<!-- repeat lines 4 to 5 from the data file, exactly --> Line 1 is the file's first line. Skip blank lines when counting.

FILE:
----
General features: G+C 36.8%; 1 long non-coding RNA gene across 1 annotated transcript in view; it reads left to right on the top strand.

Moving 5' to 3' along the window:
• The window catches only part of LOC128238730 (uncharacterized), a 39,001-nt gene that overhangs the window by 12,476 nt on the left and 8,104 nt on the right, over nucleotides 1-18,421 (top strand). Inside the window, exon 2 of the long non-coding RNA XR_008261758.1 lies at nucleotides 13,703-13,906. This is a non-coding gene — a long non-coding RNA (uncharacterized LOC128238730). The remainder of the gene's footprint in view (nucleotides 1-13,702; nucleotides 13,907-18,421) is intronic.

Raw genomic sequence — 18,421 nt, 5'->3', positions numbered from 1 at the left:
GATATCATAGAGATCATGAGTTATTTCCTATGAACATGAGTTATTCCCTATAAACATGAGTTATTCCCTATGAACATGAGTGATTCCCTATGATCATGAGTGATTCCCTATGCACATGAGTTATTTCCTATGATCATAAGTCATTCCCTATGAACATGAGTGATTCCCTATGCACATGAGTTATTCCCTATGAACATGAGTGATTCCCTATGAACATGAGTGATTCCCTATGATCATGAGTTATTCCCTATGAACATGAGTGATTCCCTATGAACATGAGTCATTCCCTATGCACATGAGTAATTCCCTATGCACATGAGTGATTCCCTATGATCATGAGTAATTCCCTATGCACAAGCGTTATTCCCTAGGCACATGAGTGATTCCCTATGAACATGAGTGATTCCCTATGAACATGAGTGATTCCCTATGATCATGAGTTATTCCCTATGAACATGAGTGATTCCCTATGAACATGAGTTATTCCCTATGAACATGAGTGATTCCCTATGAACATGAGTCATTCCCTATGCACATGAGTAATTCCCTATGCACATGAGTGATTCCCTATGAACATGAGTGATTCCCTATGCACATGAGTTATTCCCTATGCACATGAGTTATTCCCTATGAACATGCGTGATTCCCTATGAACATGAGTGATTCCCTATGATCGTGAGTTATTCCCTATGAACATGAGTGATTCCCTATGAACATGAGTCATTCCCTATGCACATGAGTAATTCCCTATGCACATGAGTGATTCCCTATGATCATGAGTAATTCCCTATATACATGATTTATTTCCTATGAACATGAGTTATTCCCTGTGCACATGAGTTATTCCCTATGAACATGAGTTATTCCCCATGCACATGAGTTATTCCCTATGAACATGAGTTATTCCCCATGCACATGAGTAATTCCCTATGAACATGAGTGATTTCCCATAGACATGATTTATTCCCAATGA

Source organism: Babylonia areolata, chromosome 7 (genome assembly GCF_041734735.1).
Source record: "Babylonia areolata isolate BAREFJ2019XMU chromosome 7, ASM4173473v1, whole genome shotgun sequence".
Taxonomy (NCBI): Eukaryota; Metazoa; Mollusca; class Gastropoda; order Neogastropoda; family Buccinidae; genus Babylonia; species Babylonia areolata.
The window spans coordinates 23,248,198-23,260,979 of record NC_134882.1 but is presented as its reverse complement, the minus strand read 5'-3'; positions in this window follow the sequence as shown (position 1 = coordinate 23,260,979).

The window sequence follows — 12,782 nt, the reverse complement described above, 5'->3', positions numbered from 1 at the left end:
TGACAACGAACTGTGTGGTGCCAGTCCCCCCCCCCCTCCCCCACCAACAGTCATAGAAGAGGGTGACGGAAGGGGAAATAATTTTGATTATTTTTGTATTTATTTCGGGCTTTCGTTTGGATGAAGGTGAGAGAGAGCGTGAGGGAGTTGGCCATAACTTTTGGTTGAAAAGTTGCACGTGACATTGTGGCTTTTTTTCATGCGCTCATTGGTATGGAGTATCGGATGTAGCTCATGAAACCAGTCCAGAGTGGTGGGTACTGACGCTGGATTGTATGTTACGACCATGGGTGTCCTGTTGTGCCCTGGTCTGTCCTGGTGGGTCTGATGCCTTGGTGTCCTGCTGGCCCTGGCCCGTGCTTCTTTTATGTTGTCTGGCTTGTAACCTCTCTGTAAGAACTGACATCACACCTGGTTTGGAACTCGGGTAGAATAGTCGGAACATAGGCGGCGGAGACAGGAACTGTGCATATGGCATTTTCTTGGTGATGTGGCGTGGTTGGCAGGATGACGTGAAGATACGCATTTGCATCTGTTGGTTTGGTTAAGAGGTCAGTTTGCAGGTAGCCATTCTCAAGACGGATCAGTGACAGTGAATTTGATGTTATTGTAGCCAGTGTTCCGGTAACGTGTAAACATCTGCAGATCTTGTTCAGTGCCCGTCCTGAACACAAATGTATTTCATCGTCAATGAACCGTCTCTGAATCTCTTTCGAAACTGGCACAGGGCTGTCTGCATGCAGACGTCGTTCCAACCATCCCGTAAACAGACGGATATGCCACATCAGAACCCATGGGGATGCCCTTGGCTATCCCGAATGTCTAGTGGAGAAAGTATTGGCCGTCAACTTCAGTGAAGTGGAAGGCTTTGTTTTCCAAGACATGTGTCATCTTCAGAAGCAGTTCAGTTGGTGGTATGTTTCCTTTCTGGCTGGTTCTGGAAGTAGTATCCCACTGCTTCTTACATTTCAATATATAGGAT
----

Raw genomic sequence — 18,421 nt, 5'->3', positions numbered from 1 at the left:
GATATCATAGAGATCATGAGTTATTTCCTATGAACATGAGTTATTCCCTATAAACATGAGTTATTCCCTATGAACATGAGTGATTCCCTATGATCATGAGTGATTCCCTATGCACATGAGTTATTTCCTATGATCATAAGTCATTCCCTATGAACATGAGTGATTCCCTATGCACATGAGTTATTCCCTATGAACATGAGTGATTCCCTATGAACATGAGTGATTCCCTATGATCATGAGTTATTCCCTATGAACATGAGTGATTCCCTATGAACATGAGTCATTCCCTATGCACATGAGTAATTCCCTATGCACATGAGTGATTCCCTATGATCATGAGTAATTCCCTATGCACAAGCGTTATTCCCTAGGCACATGAGTGATTCCCTATGAACATGAGTGATTCCCTATGAACATGAGTGATTCCCTATGATCATGAGTTATTCCCTATGAACATGAGTGATTCCCTATGAACATGAGTTATTCCCTATGAACATGAGTGATTCCCTATGAACATGAGTCATTCCCTATGCACATGAGTAATTCCCTATGCACATGAGTGATTCCCTATGAACATGAGTGATTCCCTATGCACATGAGTTATTCCCTATGCACATGAGTTATTCCCTATGAACATGCGTGATTCCCTATGAACATGAGTGATTCCCTATGATCGTGAGTTATTCCCTATGAACATGAGTGATTCCCTATGAACATGAGTCATTCCCTATGCACATGAGTAATTCCCTATGCACATGAGTGATTCCCTATGATCATGAGTAATTCCCTATATACATGATTTATTTCCTATGAACATGAGTTATTCCCTGTGCACATGAGTTATTCCCTATGAACATGAGTTATTCCCCATGCACATGAGTTATTCCCTATGAACATGAGTTATTCCCCATGCACATGAGTAATTCCCTATGAACATGAGTGATTTCCCATAGACATGATTTATTCCCAATGA